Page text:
Intelligence-Led Policing: A Policing Innovation

By Jeremy G. Carter | Go to book overview

CHAPTER 8
Recommendations for ILP
Adoption

The current study has explored intelligence-led policing as an innovative philosophy in law enforcement agencies across the United States; its findings provide insights for scholars and practitioners alike. No one theoretical model exists to provide guidance for such a study. An overriding framework for the study is the concept of program fidelity, a construct which requires proof of successful replication while allowing necessary variance across different organizations for an appropriate organizational/environmental fit. While observing this aspect of adoption, salient factors attribute to a greater likelihood of successful adoption and can be identified and applied across organizations. The intent of this study has been to explore both the organizational and policing literatures to develop a theoretical framework that could identify such pivotal factors as they relate to the adoption of intelligence-led policing. Moreover, the current study employed case studies to provide strategic context for the findings. This final chapter applies the most significant of the exploratory findings to: 1) the employed theoretical framework; 2) the process of adopting intelligence-led policing; and, 3) future research needed for improvement in the ILP dissemination process. Limitations of the current study will follow to give it appropriate boundaries of certainty and uncertainty of conclusions drawn.


SIGNIFICANT FINDINGS

The current study developed one full organizational model to predict intelligence-led policing adoption. However, this one model was used to predict two types of adoption - one as an operationalized index measure and the other a self-reported measure. A preponderance of this current discussion will focus on the index measure of adoption inasmuch as it is a more theoretical and substantive representation of intelligence-led policing adoption. Unless otherwise specified, findings discussed here are in reference to the index measurement of adoption. At the outset it is important to note that each predictor variable, except

-189-

Notes for this page

Add a new note
If you are trying to select text to create highlights or citations, remember that you must now click or tap on the first word, and then click or tap on the last word.
One moment ...
Default project is now your active project.
Project items
Notes
Cite this page

Cited page

Style
Citations are available only to our active members.
Buy instant access to cite pages or passages in MLA 8, MLA 7, APA and Chicago citation styles.

(Einhorn, 1992, p. 25)

(Einhorn 25)

(Einhorn 25)

1. Lois J. Einhorn, Abraham Lincoln, the Orator: Penetrating the Lincoln Legend (Westport, CT: Greenwood Press, 1992), 25, http://www.questia.com/read/27419298.

Note: primary sources have slightly different requirements for citation. Please see these guidelines for more information.

Cited page

Bookmark this page
Intelligence-Led Policing: A Policing Innovation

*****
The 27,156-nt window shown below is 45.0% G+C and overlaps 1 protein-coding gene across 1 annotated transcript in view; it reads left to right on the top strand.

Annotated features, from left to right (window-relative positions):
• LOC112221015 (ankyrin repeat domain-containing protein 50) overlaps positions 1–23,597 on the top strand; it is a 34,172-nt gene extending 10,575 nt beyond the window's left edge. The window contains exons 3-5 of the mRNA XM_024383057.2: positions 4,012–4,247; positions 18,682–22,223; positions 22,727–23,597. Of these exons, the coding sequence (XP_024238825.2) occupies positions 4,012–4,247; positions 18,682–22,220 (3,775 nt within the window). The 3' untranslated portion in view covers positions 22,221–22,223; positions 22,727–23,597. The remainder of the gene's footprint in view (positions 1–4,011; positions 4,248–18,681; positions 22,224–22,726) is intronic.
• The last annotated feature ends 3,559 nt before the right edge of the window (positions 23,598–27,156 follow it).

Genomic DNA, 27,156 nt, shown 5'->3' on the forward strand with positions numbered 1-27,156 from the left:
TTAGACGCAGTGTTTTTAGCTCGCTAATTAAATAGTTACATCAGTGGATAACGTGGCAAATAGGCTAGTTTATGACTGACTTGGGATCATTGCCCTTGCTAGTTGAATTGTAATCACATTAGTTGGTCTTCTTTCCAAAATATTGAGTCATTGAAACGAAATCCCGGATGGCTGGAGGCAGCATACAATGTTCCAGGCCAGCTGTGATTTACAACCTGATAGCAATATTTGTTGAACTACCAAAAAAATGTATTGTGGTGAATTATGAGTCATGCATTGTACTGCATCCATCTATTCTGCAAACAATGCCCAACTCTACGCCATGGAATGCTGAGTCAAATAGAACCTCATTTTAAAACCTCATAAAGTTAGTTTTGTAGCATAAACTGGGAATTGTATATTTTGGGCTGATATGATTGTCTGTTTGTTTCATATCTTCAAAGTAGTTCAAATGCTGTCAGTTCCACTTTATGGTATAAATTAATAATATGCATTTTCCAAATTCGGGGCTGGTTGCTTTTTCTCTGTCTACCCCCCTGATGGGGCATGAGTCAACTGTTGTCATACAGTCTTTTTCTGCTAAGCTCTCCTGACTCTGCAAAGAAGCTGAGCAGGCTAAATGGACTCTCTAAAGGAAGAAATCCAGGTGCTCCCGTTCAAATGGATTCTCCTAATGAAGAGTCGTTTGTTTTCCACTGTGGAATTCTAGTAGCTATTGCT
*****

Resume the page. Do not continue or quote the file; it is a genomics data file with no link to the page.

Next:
Table of contents

Table of contents

Settings

Settings

Typeface
Text size Smaller Larger Reset View mode
Search within

Search within this book

Look up

Look up a word

  • Dictionary
  • Thesaurus
Please submit a word or phrase above.
Print this page

Print this page

Why can't I print more than one page at a time?

Help
Full screen
Items saved from this book
  • Bookmarks
  • Highlights & Notes
  • Citations
/ 234

matching results for page

    Questia reader help

    How to highlight and cite specific passages

    1. Click or tap the first word you want to select.
    2. Click or tap the last word you want to select, and you’ll see everything in between get selected.
    3. You’ll then get a menu of options like creating a highlight or a citation from that passage of text.

    OK, got it!

    Cited passage

    Style
    Citations are available only to our active members.
    Buy instant access to cite pages or passages in MLA 8, MLA 7, APA and Chicago citation styles.

    "Portraying himself as an honest, ordinary person helped Lincoln identify with his audiences." (Einhorn, 1992, p. 25).

    "Portraying himself as an honest, ordinary person helped Lincoln identify with his audiences." (Einhorn 25)

    "Portraying himself as an honest, ordinary person helped Lincoln identify with his audiences." (Einhorn 25)

    "Portraying himself as an honest, ordinary person helped Lincoln identify with his audiences."1

    1. Lois J. Einhorn, Abraham Lincoln, the Orator: Penetrating the Lincoln Legend (Westport, CT: Greenwood Press, 1992), 25, http://www.questia.com/read/27419298.

    Cited passage

    Thanks for trying Questia!

    Please continue trying out our research tools, but please note, full functionality is available only to our active members.

    Your work will be lost once you leave this Web page.

    Buy instant access to save your work.

    Already a member? Log in now.

    Search by... Author
    Show... All Results Primary Sources Peer-reviewed

    Oops!

    An unknown error has occurred. Please click the button below to reload the page. If the problem persists, please try again in a little while.